This is one of those weeks where I could so easily throw in the towel.
(I make no apologies – there is some ranting in this post. Sometimes I just need to get things off my chest).
I had a couple of black days on my tracker and that combined with the beautiful weather we are having means I am yearning to be free of this job millstone and get on with real living. Continue reading “I’m Afraid I’m Going to Quit Before I’m Financially Independent”
I still have some way to go – but it’s fair to say I have saved a good chunk of money into my Financial Independence fund.
At the time of writing this I am 89% of the way there in terms of having enough saved to fund the second stage of my retirement (when I can draw down from my pensions) and I have 78% of the savings I need in place to fund the years until then.
If I succeed in retiring in just under 3 year’s time, I will be 49 years old. It’s not super early like some of the people I read about, but it is well ahead of standard retirement age. I have got to this point partly by having an above average salary in the last few years and partly from good habits or particular personality traits (with a few mistakes thrown into the mix).
These are the habits and traits that have helped me save my financial independence fund. Continue reading “How I Saved My FIRE Fund”
As a FIRE enthusiast, the end of the month is eagerly anticipated. Spreadsheets at the ready, I update my numbers, track my progress and work out how much closer I am to reaching that Financial Independence goal. Happy as a pig in s*** – is there any better way to spend a Saturday afternoon….?
June is even more special as I can look at my progress for the half year 🙂 (Maybe I need to get out more….?). Continue reading “Half Year Financial Update”
It’s been a bad week.
Every quarter the VP of the business holds an off-site management meeting and the sixteen or so leaders from various parts of Europe meet for a few days. I attend in my capacity as Finance Business Partner and as an introvert, the whole thing is my idea of hell. Continue reading “Invoking the F.U. Clause”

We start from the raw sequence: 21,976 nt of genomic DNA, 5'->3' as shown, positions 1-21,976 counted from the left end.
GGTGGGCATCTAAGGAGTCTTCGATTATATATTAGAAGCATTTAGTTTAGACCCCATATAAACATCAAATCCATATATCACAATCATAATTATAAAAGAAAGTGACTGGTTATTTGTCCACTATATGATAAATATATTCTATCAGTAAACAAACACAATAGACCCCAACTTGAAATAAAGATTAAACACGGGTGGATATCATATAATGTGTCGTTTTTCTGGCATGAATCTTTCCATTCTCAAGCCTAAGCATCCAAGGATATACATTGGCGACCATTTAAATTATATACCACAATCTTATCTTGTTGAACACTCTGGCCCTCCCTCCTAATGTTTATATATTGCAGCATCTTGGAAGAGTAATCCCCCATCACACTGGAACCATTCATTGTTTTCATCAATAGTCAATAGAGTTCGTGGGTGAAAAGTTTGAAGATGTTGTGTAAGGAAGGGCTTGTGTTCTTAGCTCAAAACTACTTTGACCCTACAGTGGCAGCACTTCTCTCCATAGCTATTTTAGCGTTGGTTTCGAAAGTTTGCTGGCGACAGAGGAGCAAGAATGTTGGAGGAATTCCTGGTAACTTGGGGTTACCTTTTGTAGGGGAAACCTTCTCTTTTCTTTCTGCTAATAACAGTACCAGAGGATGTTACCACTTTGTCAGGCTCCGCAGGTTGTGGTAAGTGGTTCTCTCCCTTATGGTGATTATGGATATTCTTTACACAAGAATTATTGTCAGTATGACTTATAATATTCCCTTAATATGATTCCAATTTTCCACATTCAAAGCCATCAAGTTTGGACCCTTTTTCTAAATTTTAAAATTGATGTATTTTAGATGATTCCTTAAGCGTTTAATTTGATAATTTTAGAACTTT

I have been thinking about financial resilience this week.
I spend a lot of time considering ways to earn more money, or ways of saving money by reducing my spending, but is there a chance of losing what I already have?
We can take insurance against major catastrophes. And so, heaven forbid should my house burn down or I’m involved in a car accident, I would not need to be concerned about money and could focus on dealing with the fallout instead. But life is full of twists and turns and whoever really knows what is around the next corner? What about those things we don’t always insure against or don’t even think about – am I in good enough shape to withstand any shocks to my finances? Would my early retirement plans be derailed if something major were to happen? What could those shocks even be? Continue reading “Financial Resilience – Being Bullet Proof”
How should we consider tax when using the 4% rule for early retirement calculations?
I have a plan.
A financial road map, leading me from where I am now to where I want to be. It ignores get rich quick schemes and the latest crypto craze and takes the shortest route I know that will get me there in one piece. Continue reading “Tax and the 4% Rule “
I spend many hours a week with my head in financial independence blogs. (Maybe that’s why I’m single 😉 ). What often jumps out at me is how the majority of writers are part of a couple. That observation is not unusual – any single person will tell you that wherever you go, the rest of the world seems to be in couples. But more of us are choosing the single life (or having it forced upon us) than ever before.
This post is about my journey – what it’s been like for me being single and working towards financial independence.
(Spoiler alert – it feels good 😊) Continue reading “Single Parent Seeking FIRE”